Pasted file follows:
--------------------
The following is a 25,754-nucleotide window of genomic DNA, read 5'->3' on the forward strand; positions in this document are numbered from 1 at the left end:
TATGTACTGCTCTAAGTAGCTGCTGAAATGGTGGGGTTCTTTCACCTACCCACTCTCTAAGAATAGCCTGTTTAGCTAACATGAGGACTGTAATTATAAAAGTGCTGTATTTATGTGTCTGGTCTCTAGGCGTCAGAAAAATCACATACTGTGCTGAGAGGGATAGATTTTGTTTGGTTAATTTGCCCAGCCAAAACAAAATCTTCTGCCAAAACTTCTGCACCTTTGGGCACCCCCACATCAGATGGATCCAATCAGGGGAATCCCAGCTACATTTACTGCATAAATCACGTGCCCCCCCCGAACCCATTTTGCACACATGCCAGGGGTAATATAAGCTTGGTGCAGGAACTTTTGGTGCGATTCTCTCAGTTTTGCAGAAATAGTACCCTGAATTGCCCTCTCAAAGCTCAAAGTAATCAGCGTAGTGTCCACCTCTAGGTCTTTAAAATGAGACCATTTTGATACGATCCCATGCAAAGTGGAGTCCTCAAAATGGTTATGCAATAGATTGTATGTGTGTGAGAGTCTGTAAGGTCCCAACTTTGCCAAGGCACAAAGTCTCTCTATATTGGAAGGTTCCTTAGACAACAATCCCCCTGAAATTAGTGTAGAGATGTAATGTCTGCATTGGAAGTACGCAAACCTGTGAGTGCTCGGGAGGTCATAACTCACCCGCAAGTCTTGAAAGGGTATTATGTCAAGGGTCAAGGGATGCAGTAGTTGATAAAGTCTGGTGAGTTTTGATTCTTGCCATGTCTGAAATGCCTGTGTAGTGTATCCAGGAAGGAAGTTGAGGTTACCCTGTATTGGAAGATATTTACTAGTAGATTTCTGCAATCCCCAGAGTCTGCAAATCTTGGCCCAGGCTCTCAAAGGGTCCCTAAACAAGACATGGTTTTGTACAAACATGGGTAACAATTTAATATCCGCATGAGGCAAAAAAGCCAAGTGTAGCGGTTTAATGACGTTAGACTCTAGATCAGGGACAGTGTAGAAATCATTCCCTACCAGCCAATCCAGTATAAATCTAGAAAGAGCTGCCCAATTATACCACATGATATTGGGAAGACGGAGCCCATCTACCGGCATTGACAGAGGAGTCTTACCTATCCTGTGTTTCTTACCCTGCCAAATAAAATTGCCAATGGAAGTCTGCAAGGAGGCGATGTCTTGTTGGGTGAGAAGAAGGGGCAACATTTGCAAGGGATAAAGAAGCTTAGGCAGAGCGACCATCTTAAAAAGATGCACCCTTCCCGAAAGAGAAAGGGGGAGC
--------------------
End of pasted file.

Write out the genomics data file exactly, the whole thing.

The following is a 25,754-nucleotide window of genomic DNA, read 5'->3' on the forward strand; positions in this document are numbered from 1 at the left end:
TATGTACTGCTCTAAGTAGCTGCTGAAATGGTGGGGTTCTTTCACCTACCCACTCTCTAAGAATAGCCTGTTTAGCTAACATGAGGACTGTAATTATAAAAGTGCTGTATTTATGTGTCTGGTCTCTAGGCGTCAGAAAAATCACATACTGTGCTGAGAGGGATAGATTTTGTTTGGTTAATTTGCCCAGCCAAAACAAAATCTTCTGCCAAAACTTCTGCACCTTTGGGCACCCCCACATCAGATGGATCCAATCAGGGGAATCCCAGCTACATTTACTGCATAAATCACGTGCCCCCCCCGAACCCATTTTGCACACATGCCAGGGGTAATATAAGCTTGGTGCAGGAACTTTTGGTGCGATTCTCTCAGTTTTGCAGAAATAGTACCCTGAATTGCCCTCTCAAAGCTCAAAGTAATCAGCGTAGTGTCCACCTCTAGGTCTTTAAAATGAGACCATTTTGATACGATCCCATGCAAAGTGGAGTCCTCAAAATGGTTATGCAATAGATTGTATGTGTGTGAGAGTCTGTAAGGTCCCAACTTTGCCAAGGCACAAAGTCTCTCTATATTGGAAGGTTCCTTAGACAACAATCCCCCTGAAATTAGTGTAGAGATGTAATGTCTGCATTGGAAGTACGCAAACCTGTGAGTGCTCGGGAGGTCATAACTCACCCGCAAGTCTTGAAAGGGTATTATGTCAAGGGTCAAGGGATGCAGTAGTTGATAAAGTCTGGTGAGTTTTGATTCTTGCCATGTCTGAAATGCCTGTGTAGTGTATCCAGGAAGGAAGTTGAGGTTACCCTGTATTGGAAGATATTTACTAGTAGATTTCTGCAATCCCCAGAGTCTGCAAATCTTGGCCCAGGCTCTCAAAGGGTCCCTAAACAAGACATGGTTTTGTACAAACATGGGTAACAATTTAATATCCGCATGAGGCAAAAAAGCCAAGTGTAGCGGTTTAATGACGTTAGACTCTAGATCAGGGACAGTGTAGAAATCATTCCCTACCAGCCAATCCAGTATAAATCTAGAAAGAGCTGCCCAATTATACCACATGATATTGGGAAGACGGAGCCCATCTACCGGCATTGACAGAGGAGTCTTACCTATCCTGTGTTTCTTACCCTGCCAAATAAAATTGCCAATGGAAGTCTGCAAGGAGGCGATGTCTTGTTGGGTGAGAAGAAGGGGCAACATTTGCAAGGGATAAAGAAGCTTAGGCAGAGCGACCATCTTAAAAAGATGCACCCTTCCCGAAAGAGAAAGGGGGAGC